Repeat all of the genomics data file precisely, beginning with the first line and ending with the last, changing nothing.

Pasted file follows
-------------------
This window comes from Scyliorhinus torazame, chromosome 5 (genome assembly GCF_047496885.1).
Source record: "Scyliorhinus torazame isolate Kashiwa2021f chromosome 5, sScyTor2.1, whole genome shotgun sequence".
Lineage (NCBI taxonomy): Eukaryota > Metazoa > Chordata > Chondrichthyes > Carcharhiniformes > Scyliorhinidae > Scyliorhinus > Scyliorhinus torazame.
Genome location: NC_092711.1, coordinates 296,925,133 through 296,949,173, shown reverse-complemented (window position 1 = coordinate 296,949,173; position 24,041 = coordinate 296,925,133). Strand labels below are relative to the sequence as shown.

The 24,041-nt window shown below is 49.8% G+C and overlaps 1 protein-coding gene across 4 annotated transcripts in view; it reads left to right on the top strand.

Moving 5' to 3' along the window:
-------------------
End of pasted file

This window comes from Scyliorhinus torazame, chromosome 5 (genome assembly GCF_047496885.1).
Source record: "Scyliorhinus torazame isolate Kashiwa2021f chromosome 5, sScyTor2.1, whole genome shotgun sequence".
Lineage (NCBI taxonomy): Eukaryota > Metazoa > Chordata > Chondrichthyes > Carcharhiniformes > Scyliorhinidae > Scyliorhinus > Scyliorhinus torazame.
Genome location: NC_092711.1, coordinates 296,925,133 through 296,949,173, shown reverse-complemented (window position 1 = coordinate 296,949,173; position 24,041 = coordinate 296,925,133). Strand labels below are relative to the sequence as shown.

The 24,041-nt window shown below is 49.8% G+C and overlaps 1 protein-coding gene across 4 annotated transcripts in view; it reads left to right on the top strand.

Moving 5' to 3' along the window: